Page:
When Jessica Biel suddenly appeared on Twitter this week with opponents of vaccination legislation at the California Capitol, it ignited a social media storm over whether the actress, wife of Justin Timberlake, had joined a lobbying campaign against the legislation amid a nationwide measles outbreak.
In an Instagram post on Thursday, Biel sought to argue she was not “anti-vaxxer” but made clear she is opposing legislation to tighten up California immunization laws.
“I am not against vaccinations — I support children getting vaccinations and I also support families having the right to make educated medical decisions for their children alongside their physicians,” she wrote. “My dearest friends have a child with a medical condition that warrants an exemption from vaccinations, and should this bill pass, it would greatly affect their family’s ability to care for their child in this state.”
The vaccination legislation, Senate Bill 276, seeks to make it more difficult for doctors to grant exemptions to the state’s immunization requirements, giving the state more control over such decisions. The bill’s author, Sen. Richard Pan (D-Sacramento), has claimed that unscrupulous doctors are granting exemptions for profit and under pressure from influential individuals.
The bill has passed the Senate, but now faces a more organized opposition effort, which includes Robert F. Kennedy Jr., a well-known critic of vaccinations. Biel quietly appeared with Kennedy at the Capitol on Tuesday, one week after Kennedy had lauded Gov. Gavin Newsom for critical remarks about the legislation. Newsom has stated he is not opposing the bill, but his remarks appear to have emboldened its critics.
The legislation comes amid a measles outbreak nationwide. There have been at least 981 cases of measles so far in 2019, which the Centers for Disease Control and Prevention says is the largest number since 1992. Across California, there have been at least 51 confirmed measles cases so far this year, including 33 associated with outbreaks.
California has some of the strictest childhood vaccination laws in the country, which requires immunizations to attend public or private schools. A doctor can excuse a child from some or all vaccinations if there is a medical reason to do so, and questions have been raised on whether some doctors are improperly approving these exemptions.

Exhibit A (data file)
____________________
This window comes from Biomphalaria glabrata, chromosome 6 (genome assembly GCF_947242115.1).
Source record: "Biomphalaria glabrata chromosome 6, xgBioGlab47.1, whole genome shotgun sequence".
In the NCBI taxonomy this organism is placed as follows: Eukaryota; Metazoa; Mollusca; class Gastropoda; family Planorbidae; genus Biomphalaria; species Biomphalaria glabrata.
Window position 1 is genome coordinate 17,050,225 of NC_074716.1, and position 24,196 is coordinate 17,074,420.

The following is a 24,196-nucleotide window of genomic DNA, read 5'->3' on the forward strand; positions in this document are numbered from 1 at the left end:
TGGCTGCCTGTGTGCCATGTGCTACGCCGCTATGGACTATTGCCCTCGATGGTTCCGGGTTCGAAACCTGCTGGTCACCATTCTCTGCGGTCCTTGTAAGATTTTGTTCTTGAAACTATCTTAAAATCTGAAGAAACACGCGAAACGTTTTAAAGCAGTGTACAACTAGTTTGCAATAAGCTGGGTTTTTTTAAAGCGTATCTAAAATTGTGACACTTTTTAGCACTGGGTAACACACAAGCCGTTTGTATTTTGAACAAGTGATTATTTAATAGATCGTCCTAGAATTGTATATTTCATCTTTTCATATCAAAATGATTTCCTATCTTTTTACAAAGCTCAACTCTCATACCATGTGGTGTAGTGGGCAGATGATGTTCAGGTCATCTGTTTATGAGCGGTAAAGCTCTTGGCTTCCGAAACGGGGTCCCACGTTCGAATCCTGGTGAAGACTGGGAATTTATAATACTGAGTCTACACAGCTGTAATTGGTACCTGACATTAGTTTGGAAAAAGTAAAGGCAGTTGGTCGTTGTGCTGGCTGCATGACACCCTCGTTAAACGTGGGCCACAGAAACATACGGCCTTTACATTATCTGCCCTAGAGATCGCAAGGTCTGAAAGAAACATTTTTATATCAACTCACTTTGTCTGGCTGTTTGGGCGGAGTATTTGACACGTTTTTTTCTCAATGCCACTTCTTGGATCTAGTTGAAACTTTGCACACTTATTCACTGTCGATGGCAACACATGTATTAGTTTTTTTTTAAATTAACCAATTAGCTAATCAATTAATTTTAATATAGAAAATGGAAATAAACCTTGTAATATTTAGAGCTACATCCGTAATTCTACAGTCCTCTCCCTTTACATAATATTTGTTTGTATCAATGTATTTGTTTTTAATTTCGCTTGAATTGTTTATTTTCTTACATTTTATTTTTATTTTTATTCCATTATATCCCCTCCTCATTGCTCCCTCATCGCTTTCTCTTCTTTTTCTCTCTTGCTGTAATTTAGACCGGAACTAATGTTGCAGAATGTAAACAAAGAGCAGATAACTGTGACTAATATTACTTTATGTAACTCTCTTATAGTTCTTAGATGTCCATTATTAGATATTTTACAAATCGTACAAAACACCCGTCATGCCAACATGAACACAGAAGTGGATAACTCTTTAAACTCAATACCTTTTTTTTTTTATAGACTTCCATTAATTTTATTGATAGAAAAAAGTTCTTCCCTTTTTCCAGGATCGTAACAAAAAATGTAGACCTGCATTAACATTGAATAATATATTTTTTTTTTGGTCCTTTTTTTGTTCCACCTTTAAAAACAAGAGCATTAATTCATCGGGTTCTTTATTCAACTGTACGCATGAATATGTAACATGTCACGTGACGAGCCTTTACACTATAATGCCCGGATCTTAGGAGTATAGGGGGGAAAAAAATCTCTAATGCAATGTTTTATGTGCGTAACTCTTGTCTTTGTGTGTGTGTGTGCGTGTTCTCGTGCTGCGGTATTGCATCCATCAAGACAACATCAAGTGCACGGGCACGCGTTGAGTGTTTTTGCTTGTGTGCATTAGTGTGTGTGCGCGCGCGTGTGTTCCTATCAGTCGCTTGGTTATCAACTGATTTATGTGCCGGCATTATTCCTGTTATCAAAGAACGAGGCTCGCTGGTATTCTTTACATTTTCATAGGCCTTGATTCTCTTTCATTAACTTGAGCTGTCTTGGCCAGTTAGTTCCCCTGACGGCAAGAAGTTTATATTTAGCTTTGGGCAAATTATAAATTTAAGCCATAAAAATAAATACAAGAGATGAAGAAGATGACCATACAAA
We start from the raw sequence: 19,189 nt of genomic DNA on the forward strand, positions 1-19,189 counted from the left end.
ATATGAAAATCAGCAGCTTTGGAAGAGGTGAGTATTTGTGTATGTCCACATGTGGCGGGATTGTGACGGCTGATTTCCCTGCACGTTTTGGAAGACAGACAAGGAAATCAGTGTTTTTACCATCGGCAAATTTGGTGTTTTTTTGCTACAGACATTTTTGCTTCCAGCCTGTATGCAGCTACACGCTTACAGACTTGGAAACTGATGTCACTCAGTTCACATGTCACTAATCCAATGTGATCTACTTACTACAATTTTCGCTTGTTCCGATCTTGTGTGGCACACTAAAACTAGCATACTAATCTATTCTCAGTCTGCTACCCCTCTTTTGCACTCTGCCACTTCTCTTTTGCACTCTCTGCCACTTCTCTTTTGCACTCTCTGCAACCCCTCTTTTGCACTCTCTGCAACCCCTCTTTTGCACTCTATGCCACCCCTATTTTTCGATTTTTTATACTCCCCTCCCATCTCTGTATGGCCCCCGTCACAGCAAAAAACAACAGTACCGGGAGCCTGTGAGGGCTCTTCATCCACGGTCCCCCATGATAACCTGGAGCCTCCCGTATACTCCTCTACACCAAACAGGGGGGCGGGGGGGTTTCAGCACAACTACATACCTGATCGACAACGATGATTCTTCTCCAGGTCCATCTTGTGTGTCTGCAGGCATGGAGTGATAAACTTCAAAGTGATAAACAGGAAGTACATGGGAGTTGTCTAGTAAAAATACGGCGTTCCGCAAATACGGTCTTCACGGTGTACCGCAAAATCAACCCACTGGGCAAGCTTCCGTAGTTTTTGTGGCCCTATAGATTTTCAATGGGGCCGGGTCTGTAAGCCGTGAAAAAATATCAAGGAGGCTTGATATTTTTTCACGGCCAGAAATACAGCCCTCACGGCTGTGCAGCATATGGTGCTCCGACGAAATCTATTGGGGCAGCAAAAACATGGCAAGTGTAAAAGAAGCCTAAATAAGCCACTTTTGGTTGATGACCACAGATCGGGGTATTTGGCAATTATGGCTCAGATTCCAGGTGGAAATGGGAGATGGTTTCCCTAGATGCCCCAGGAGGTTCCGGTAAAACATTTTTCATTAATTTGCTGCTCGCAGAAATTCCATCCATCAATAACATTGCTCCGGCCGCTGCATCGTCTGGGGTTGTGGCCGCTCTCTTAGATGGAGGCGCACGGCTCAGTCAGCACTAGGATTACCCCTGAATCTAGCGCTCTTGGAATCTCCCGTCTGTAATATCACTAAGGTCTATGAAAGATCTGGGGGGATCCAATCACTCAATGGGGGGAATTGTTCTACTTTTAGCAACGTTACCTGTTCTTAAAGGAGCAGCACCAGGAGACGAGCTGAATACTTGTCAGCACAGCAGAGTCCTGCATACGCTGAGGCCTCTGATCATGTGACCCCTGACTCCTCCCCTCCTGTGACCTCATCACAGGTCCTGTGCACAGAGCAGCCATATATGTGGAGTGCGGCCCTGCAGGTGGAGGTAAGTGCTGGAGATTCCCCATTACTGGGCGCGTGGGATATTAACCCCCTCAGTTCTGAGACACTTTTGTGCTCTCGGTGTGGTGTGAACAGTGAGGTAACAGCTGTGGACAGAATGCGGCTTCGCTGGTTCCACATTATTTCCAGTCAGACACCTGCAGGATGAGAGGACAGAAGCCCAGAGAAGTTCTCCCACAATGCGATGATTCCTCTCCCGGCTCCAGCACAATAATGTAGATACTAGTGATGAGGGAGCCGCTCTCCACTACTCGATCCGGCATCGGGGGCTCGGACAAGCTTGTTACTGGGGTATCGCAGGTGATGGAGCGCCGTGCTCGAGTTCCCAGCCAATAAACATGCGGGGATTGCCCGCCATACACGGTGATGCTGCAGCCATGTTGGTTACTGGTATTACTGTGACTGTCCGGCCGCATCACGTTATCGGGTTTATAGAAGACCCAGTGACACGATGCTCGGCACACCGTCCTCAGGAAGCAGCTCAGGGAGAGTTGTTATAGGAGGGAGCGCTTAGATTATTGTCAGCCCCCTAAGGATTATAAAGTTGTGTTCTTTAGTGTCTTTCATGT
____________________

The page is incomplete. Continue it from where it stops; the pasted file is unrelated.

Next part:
Under Pan’s bill, the California Department of Public Health would decide whether the underlying condition cited by a doctor in a medical exemption meets criteria set by the Centers for Disease Control and Prevention.
The vaccination proposal has already triggered heated and emotional debates in the state Capitol, and is now in the Assembly for consideration this summer.
In her Instagram post Thursday, Biel sought to distance herself from the anti-vaxxer label that has dogged other celebrities that have fought vaccination legislation. She said her stance was based on support for parental choice.
“That’s why I spoke to legislators and argued against this bill,” she added. “Not because I don’t believe in vaccinations, but because I believe in giving doctors and the families they treat the ability to decide what’s best for their patients and the ability to provide that treatment.”
In 2015, reports circulated that Biel and Timberlake did not plan to vaccinate their kids. But until now, Biel hasn’t taken a position on California immunization laws or legislation to tighten it.
Pan has said doctors are exploiting the state’s medical exemption law and excusing children from vaccinations for questionable reasons such as for having asthma or diabetes.
“It is our duty to protect Californians from threats to their safety,” Pan said in May. “The facts are clear — vaccines keep us safe and our children safe by preventing serious infections.”